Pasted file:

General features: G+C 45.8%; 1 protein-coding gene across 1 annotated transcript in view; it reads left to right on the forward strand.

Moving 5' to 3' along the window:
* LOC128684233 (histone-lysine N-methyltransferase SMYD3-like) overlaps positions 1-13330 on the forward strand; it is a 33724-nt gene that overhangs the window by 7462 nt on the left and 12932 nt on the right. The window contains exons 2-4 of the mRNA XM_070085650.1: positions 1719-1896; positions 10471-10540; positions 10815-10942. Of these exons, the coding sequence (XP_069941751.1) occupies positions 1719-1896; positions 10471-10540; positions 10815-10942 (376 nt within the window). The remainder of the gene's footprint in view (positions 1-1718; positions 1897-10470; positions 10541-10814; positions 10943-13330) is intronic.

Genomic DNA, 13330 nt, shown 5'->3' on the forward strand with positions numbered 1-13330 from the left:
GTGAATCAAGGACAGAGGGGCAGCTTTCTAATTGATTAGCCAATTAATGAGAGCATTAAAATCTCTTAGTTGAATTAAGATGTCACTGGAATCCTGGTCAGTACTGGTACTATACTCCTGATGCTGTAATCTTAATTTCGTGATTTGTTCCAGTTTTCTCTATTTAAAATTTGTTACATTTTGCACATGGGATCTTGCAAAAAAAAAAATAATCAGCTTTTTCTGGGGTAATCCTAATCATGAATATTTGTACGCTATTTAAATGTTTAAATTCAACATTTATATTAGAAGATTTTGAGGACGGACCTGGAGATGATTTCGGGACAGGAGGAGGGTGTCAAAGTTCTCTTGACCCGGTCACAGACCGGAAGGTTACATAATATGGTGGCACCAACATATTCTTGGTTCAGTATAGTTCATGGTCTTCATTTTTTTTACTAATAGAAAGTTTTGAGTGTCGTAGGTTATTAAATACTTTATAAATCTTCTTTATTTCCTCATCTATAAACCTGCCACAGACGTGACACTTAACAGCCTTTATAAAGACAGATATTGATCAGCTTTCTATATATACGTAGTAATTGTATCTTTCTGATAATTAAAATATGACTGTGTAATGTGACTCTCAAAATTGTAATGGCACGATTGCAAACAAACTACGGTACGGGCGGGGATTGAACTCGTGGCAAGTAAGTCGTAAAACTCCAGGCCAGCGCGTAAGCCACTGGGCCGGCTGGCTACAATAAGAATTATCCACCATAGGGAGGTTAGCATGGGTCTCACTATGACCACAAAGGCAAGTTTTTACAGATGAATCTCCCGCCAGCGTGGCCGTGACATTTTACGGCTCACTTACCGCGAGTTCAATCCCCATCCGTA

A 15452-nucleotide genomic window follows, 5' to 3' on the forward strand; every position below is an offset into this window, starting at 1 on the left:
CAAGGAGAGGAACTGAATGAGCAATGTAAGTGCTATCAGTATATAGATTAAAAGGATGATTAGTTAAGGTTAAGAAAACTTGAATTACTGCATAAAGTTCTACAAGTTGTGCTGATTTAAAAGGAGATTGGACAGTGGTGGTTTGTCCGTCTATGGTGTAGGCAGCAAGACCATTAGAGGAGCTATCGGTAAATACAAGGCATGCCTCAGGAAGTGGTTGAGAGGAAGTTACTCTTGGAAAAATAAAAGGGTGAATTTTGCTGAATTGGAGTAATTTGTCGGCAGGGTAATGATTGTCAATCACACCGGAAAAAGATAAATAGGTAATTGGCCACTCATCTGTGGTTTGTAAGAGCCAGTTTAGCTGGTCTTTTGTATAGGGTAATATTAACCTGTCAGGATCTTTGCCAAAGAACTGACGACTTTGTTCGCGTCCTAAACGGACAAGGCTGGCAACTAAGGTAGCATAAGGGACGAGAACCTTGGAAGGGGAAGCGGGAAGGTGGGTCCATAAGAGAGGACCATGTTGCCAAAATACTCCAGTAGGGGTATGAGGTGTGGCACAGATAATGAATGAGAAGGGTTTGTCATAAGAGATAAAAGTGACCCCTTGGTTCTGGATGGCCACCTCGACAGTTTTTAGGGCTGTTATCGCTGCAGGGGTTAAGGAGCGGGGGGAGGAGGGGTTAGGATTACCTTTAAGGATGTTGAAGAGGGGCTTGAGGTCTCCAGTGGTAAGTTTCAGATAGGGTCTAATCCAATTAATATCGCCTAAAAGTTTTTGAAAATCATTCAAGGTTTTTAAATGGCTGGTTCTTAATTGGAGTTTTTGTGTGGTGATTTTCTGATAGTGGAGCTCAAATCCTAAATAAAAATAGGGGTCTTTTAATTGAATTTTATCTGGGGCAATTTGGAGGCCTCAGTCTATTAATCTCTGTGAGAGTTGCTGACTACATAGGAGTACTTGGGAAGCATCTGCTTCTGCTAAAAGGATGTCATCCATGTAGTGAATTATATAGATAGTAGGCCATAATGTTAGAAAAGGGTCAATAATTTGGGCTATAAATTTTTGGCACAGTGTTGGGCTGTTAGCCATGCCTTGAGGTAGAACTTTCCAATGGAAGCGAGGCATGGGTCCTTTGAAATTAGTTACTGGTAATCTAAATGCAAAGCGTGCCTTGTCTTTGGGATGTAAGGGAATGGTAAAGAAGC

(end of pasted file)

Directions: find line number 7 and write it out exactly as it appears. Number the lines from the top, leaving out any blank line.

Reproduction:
CAAGGAGAGGAACTGAATGAGCAATGTAAGTGCTATCAGTATATAGATTAAAAGGATGATTAGTTAAGGTTAAGAAAACTTGAATTACTGCATAAAGTTCTACAAGTTGTGCTGATTTAAAAGGAGATTGGACAGTGGTGGTTTGTCCGTCTATGGTGTAGGCAGCAAGACCATTAGAGGAGCTATCGGTAAATACAAGGCATGCCTCAGGAAGTGGTTGAGAGGAAGTTACTCTTGGAAAAATAAAAGGGTGAATTTTGCTGAATTGGAGTAATTTGTCGGCAGGGTAATGATTGTCAATCACACCGGAAAAAGATAAATAGGTAATTGGCCACTCATCTGTGGTTTGTAAGAGCCAGTTTAGCTGGTCTTTTGTATAGGGTAATATTAACCTGTCAGGATCTTTGCCAAAGAACTGACGACTTTGTTCGCGTCCTAAACGGACAAGGCTGGCAACTAAGGTAGCATAAGGGACGAGAACCTTGGAAGGGGAAGCGGGAAGGTGGGTCCATAAGAGAGGACCATGTTGCCAAAATACTCCAGTAGGGGTATGAGGTGTGGCACAGATAATGAATGAGAAGGGTTTGTCATAAGAGATAAAAGTGACCCCTTGGTTCTGGATGGCCACCTCGACAGTTTTTAGGGCTGTTATCGCTGCAGGGGTTAAGGAGCGGGGGGAGGAGGGGTTAGGATTACCTTTAAGGATGTTGAAGAGGGGCTTGAGGTCTCCAGTGGTAAGTTTCAGATAGGGTCTAATCCAATTAATATCGCCTAAAAGTTTTTGAAAATCATTCAAGGTTTTTAAATGGCTGGTTCTTAATTGGAGTTTTTGTGTGGTGATTTTCTGATAGTGGAGCTCAAATCCTAAATAAAAATAGGGGTCTTTTAATTGAATTTTATCTGGGGCAATTTGGAGGCCTCAGTCTATTAATCTCTGTGAGAGTTGCTGACTACATAGGAGTACTTGGGAAGCATCTGCTTCTGCTAAAAGGATGTCATCCATGTAGTGAATTATATAGATAGTAGGCCATAATGTTAGAAAAGGGTCAATAATTTGGGCTATAAATTTTTGGCACAGTGTTGGGCTGTTAGCCATGCCTTGAGGTAGAACTTTCCAATGGAAGCGAGGCATGGGTCCTTTGAAATTAGTTACTGGTAATCTAAATGCAAAGCGTGCCTTGTCTTTGGGATGTAAGGGAATGGTAAAGAAGC